Disgruntled Autoworker
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Observations #17
April 2002

The following is an ongoing problem that needs our attention…The UAW International Executive Board (IEB) authorized Local 2036 to strike their wheel manufacturing company, Accuride in March of 1998, because Accuride’s union busting contract proposal was unacceptable.

Fourteen months and three unacceptable union busting contract proposals later, the IEB flip-flopped and pulled the rug out from under Local 2036, because they refused to settle. The IEB cut off strike benefits to force the members to settle and go back to work.

It didn’t work; members put the word out on the Internet about the IEB’s betrayal. Solidarity House was flooded with emails from across the country, and websites blasted the IEB for being traitors. Under pressure, the IEB flip-flopped again and reinstated striker’s benefits eighteen months after pulling them.

When the IEB first authorized the strike, they should have informed all large truck assembly plants that install Accuride’s wheels to stop handling them because they are made by scabs. Fearful of endangering their relationship with the corporations, the IEB chose to do nothing to help Local 2036 with a struggle that they themselves helped create.

Article 41, Section 2 of the UAW Constitution states; it is the duty of every member to aid and assist fellow members in distress. So I asked Lee Dorsey to help Local 2036’s by using the union’s resources for a gate collection. After making a phone call to whoever, he denied my request. He talks Solidarity at meetings, and in March’s Newsletter he writes, “Our strength still remains in our solidarity as a union.” Obviously, Dorsey and the IEB have no idea what Solidarity means. I found out later that the IEB forbid locals from taking collections to help Local 2036.

Four years and eight unacceptable union busting contract proposals later, Local 2036 desperately needs our help. Our Local and International Executive Boards may not have a problem violating the UAW Constitution, but that doesn’t mean we have to.…Below is fellow union activist Gregg Shotwell’s account of recent developments.

In Solidarity,
Doug Hanscom


Live Bait & Ammo # 28

In Accuride’s final contract offer to UAW Local 2036 in Henderson, KY, they informed the membership that management would not honor seniority. If the members of Local 2036 ratified the contract, Accuride would pick and choose who they wanted to recall. They even went so far as to provide a list. No union officers were included on the recall list. Furthermore, a steward (committeeperson) would not be called out during working hours unless the supervisor deemed it necessary. Union problems could only be discussed after work, on your own time, and off company property. It wasn’t a contract; it was a prescription for union busting.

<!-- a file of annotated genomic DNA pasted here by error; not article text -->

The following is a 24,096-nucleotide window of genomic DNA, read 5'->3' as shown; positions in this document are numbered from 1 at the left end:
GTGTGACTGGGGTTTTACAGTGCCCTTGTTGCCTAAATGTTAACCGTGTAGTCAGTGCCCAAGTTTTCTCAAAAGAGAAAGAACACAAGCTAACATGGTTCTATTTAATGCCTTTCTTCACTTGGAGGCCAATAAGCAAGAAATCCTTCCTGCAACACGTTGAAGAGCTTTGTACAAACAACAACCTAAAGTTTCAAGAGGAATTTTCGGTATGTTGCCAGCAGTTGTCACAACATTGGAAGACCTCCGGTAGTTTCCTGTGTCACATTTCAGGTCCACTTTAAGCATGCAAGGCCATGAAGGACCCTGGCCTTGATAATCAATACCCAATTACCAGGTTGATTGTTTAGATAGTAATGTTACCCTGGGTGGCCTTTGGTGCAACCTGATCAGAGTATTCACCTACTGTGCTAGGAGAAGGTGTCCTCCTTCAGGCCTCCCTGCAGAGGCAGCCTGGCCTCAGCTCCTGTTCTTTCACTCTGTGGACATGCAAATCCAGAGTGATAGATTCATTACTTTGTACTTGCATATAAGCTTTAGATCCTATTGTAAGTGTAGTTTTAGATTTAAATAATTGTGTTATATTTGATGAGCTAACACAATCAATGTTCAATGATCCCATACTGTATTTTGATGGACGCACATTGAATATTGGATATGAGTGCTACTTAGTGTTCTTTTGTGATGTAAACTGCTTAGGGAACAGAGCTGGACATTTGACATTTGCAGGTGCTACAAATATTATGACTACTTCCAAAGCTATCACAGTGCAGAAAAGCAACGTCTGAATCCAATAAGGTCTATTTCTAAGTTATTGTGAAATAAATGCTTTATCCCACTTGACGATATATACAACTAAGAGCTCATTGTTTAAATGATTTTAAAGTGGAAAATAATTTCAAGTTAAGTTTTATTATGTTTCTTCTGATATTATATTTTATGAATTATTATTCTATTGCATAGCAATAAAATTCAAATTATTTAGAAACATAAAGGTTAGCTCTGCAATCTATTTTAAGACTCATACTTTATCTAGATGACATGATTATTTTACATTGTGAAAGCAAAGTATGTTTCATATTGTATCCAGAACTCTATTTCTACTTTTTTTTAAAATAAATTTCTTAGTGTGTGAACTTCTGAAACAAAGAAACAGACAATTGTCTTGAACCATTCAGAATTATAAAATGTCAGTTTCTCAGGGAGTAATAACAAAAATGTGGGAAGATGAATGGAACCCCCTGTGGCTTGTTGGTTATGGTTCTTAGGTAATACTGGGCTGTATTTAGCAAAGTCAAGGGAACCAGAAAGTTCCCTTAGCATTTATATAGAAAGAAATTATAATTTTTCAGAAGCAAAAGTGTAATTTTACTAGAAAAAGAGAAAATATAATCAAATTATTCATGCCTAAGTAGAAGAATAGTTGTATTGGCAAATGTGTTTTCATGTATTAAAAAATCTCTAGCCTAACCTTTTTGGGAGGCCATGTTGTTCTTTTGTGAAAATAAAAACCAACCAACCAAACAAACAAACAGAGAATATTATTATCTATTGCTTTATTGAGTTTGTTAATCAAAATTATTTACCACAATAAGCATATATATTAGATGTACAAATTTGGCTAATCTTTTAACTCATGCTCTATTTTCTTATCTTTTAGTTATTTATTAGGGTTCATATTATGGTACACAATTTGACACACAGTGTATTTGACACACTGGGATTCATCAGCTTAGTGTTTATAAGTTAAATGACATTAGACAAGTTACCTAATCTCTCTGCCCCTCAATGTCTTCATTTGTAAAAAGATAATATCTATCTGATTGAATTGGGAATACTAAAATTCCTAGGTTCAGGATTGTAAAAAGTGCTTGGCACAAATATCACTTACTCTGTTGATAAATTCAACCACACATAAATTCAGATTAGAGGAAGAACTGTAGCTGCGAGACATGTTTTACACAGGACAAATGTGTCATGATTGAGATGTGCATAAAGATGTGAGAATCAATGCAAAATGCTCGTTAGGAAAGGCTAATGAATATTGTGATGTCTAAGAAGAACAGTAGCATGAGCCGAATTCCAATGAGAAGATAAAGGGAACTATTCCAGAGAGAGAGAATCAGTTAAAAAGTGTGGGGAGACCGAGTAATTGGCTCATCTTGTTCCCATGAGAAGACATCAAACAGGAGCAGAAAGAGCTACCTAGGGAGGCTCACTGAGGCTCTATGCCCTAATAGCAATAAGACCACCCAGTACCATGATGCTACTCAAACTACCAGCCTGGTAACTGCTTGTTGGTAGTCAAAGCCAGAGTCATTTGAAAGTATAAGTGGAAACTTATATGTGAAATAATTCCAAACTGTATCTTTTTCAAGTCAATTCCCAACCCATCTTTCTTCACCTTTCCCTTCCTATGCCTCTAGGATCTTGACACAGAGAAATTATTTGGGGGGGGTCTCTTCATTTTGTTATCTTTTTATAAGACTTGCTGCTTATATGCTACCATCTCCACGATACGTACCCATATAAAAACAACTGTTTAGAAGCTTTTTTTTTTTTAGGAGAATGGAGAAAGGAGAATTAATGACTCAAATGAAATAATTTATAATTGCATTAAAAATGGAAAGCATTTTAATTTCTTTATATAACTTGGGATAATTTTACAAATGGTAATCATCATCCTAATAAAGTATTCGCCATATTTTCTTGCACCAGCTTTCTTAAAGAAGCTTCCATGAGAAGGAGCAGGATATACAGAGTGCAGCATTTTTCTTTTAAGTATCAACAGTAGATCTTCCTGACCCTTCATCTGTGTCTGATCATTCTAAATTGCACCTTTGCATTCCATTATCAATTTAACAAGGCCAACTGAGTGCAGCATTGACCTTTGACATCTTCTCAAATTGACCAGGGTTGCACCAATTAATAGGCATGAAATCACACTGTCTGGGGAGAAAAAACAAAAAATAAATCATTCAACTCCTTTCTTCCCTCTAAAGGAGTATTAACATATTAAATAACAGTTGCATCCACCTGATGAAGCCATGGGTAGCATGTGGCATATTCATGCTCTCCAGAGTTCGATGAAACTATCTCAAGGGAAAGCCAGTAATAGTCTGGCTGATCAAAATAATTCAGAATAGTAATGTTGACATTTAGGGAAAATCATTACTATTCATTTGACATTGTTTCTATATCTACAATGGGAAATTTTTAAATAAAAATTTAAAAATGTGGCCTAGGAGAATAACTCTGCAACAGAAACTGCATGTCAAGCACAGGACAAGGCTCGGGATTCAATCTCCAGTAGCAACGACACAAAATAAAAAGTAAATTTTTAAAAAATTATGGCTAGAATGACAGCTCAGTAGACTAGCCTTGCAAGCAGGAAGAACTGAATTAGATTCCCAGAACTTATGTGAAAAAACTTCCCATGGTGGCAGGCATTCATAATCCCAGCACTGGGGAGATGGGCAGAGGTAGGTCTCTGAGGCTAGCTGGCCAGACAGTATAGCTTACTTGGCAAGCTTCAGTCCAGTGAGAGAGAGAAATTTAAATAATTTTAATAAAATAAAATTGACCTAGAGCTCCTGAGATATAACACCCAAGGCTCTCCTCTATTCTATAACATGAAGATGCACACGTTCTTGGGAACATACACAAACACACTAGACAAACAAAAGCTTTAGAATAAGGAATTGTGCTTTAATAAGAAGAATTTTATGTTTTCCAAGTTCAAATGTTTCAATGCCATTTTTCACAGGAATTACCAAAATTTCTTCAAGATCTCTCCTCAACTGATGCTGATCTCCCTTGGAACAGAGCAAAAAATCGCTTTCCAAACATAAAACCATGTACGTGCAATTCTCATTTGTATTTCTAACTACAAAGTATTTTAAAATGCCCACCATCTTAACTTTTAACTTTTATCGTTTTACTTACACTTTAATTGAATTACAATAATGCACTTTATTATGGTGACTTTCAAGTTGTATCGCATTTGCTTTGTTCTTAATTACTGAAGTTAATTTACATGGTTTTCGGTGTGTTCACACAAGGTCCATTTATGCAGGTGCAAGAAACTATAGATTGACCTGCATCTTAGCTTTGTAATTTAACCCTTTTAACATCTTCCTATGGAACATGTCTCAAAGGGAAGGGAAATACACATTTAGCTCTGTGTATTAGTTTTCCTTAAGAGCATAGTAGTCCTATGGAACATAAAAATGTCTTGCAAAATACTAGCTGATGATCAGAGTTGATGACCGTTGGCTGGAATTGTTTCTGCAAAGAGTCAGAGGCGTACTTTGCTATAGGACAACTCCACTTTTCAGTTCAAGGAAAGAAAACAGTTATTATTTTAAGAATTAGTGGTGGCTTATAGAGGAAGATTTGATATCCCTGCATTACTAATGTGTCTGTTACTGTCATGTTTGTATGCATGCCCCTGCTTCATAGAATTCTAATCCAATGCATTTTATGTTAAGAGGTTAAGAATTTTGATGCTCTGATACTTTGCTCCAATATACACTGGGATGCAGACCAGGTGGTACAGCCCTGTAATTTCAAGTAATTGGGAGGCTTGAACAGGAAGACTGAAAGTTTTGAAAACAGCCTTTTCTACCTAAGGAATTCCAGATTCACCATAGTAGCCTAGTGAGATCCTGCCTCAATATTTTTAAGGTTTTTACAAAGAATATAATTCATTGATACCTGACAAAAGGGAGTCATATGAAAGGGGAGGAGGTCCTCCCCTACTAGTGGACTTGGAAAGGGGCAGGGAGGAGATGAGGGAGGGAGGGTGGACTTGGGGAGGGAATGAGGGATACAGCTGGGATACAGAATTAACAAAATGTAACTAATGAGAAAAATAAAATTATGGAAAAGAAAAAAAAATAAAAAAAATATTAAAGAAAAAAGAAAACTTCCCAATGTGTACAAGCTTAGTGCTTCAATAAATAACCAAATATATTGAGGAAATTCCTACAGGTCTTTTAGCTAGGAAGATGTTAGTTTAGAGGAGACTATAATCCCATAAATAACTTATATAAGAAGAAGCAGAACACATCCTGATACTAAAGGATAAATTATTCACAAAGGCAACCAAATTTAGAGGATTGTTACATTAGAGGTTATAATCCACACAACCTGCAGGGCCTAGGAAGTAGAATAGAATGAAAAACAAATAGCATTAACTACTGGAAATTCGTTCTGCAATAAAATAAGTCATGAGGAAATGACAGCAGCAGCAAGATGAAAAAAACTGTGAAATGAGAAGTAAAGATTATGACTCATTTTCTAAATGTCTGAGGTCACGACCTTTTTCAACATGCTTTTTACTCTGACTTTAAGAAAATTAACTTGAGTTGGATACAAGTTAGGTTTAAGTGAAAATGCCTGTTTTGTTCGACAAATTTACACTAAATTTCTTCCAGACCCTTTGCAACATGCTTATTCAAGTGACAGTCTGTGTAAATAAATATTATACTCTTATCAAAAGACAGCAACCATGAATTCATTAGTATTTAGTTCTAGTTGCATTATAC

According to minutes of the November meeting of the UAW International Executive Board (IEB), Region 3 Director, Terry Thurman, recommended to the Board, “As of January 15, 2002, if no contract has been reached, then the strike will be terminated and benefits will stop. It is also possible that the local union charter may be revoked after January 15, 2002 if no settlement is reached.” Upon motion duly made and supported, the IEB approved Brother Thurman’s recommendation.

On January 13, UAW Solidarity Coalition members picketed the Auto Show in Detroit and passed out leaflets describing the betrayal of Local 2036 by the UAW International. On January 14, activists picketed Solidarity House; the Ford truck plant in Louisville, KY, the GM truck plant in Janesville, WI; and Region 1-D offices in Grand Rapids, MI.

Solidarity House in Detroit was relatively quiet. All the UAW VPs were in Palm Springs hobnobbing with bosses from the Big Three. People who work at Solidarity House are members of OPEIU and they have little regard for UAW International Reps. As cars passed through the picket line, Jan Austin from Local 594 collected $355 in donations. She gave them buttons saying Don’t Be Next - Support Local 2036, some of them asked for picket signs as souvenirs. The most popular were: Company/Union Whores Apply Within and End Golf Cart Unionism. Out on the street the signs were less humorous. They denounced the betrayal and proclaimed Don’t Be Next; An Injury to One is an Injury to All; Solidarity is Forever, not for Awhile; The Strike Fund is for Strikers, not Porkchoppers; Don’t Deep Six Local 2036; & Which Side are You On?

Former Detroit newspaper strikers walked the line, as did workers from Mexican Industries, and members of New Directions, the UAW Solidarity Coalition, and UAW Concern. Doug Hanscom came from Baltimore, MD, Caroline Lund came from Nummi, CA, and CAW member, Diane Albrecht, came from Stratford, Ontario. Two workers from West Virginia told me they had been temp workers for five years. As temps they did not receive benefits or full pay though they did equal work. They were required to pay union dues, but they could not file a grievance. In a perverted twist of union democracy, they were allowed to vote for the union rep who would not represent them. And the UAW wonders why they can’t win organizing drives?